African Cherokees in Indian Territory: From Chattel to Citizens

5a8cc7776a45a.jpg Author Celia E. Naylor
Isbn 0807858838
File size 2MB
Year 2008
Pages 376
Language English
File format PDF
Category Politics and Sociology

Book Description:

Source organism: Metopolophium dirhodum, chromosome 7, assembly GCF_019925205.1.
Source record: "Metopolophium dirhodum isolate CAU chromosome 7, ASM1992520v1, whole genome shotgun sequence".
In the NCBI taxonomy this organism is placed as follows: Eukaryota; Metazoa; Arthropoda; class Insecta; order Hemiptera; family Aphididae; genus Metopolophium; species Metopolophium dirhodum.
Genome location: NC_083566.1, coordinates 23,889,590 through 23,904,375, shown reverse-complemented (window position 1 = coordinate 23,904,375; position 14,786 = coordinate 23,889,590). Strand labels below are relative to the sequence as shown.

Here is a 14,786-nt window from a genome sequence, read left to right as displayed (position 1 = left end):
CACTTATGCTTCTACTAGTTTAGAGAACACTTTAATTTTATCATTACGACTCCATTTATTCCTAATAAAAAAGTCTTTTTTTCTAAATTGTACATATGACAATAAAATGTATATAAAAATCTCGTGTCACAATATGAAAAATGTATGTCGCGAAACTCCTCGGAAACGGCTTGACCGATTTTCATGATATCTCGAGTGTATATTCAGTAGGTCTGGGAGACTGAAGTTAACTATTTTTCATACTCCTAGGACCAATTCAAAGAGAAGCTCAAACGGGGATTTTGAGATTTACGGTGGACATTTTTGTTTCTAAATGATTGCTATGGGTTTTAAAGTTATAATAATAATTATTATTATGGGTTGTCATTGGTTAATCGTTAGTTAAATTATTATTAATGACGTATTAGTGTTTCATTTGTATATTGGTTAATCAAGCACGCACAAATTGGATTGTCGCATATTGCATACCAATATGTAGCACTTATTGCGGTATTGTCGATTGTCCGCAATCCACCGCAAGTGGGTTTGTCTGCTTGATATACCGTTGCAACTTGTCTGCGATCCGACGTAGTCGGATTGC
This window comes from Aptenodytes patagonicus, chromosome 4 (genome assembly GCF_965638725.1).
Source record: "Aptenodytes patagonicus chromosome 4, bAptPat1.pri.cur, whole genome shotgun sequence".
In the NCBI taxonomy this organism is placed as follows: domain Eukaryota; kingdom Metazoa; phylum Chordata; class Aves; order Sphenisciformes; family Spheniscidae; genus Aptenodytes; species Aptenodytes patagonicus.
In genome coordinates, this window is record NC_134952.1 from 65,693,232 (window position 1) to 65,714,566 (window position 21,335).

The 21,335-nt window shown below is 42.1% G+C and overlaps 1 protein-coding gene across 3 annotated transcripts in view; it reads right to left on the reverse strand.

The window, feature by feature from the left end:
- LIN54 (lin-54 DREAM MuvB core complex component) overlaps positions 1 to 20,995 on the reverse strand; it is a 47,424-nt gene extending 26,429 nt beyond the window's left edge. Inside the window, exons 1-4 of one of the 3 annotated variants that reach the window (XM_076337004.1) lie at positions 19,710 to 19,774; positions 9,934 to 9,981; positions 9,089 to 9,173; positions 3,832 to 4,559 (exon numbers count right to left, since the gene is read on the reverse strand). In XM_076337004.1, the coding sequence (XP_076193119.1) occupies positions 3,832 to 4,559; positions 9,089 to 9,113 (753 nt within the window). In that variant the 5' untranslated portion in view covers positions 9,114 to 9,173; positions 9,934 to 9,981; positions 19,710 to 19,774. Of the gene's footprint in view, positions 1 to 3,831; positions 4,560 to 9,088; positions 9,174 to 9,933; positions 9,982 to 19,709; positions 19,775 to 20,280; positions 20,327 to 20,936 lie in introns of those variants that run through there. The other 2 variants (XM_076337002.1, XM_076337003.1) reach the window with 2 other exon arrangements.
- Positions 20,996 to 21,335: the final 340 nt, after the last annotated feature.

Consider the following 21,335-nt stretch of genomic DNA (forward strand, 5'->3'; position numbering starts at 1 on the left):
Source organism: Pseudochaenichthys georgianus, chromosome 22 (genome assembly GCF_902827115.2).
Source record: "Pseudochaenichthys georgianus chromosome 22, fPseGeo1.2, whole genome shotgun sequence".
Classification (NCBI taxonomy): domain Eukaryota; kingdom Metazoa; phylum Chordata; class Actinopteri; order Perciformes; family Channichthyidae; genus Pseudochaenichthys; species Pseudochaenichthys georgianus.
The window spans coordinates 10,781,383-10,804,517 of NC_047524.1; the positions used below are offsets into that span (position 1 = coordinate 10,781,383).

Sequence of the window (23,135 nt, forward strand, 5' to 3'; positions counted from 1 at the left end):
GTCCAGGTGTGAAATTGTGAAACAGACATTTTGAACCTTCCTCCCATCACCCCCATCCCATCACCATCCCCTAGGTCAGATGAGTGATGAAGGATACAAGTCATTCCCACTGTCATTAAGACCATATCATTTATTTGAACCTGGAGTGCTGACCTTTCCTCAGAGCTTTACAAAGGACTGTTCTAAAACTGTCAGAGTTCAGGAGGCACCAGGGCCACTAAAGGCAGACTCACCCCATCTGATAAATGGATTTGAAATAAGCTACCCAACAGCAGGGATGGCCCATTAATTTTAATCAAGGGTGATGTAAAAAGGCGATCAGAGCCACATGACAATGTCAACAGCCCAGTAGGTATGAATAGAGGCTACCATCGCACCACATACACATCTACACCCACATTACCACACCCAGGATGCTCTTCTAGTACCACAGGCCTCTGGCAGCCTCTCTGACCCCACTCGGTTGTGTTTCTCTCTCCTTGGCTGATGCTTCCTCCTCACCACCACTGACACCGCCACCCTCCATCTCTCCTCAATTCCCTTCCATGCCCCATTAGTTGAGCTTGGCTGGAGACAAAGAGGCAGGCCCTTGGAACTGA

This book describes acculturation and resistance in the Cherokee Nation.Forcibly removed from their homes in the late 1830s, Cherokee, Creek, Choctaw, and Chickasaw Indians brought their African-descended slaves with them along the Trail of Tears and resettled in Indian Territory, present-day Oklahoma. Celia E. Naylor vividly charts the experiences of enslaved and free African Cherokees from the Trail of Tears to Oklahoma's entry into the Union in 1907. Carefully extracting the voices of former slaves from interviews and mining a range of sources in Oklahoma, she creates an engaging narrative of the composite lives of African Cherokees. Naylor explores how slaves connected with Indian communities not only through Indian customs - language, clothing, and food - but also through bonds of kinship.Examining this intricate and emotionally charged history, Naylor demonstrates that the ""red over black"" relationship was no more benign than ""white over black."" She presents new angles to traditional understandings of slave resistance and counters previous romanticized ideas of slavery in the Cherokee Nation. She also challenges contemporary racial and cultural conceptions of African-descended people in the United States. Naylor reveals how black Cherokee identities evolved reflecting complex notions about race, culture, ""blood,"" kinship, and nationality. Indeed, Cherokee freedpeople's struggle for recognition and equal rights that began in the nineteenth century continues even today in Oklahoma.


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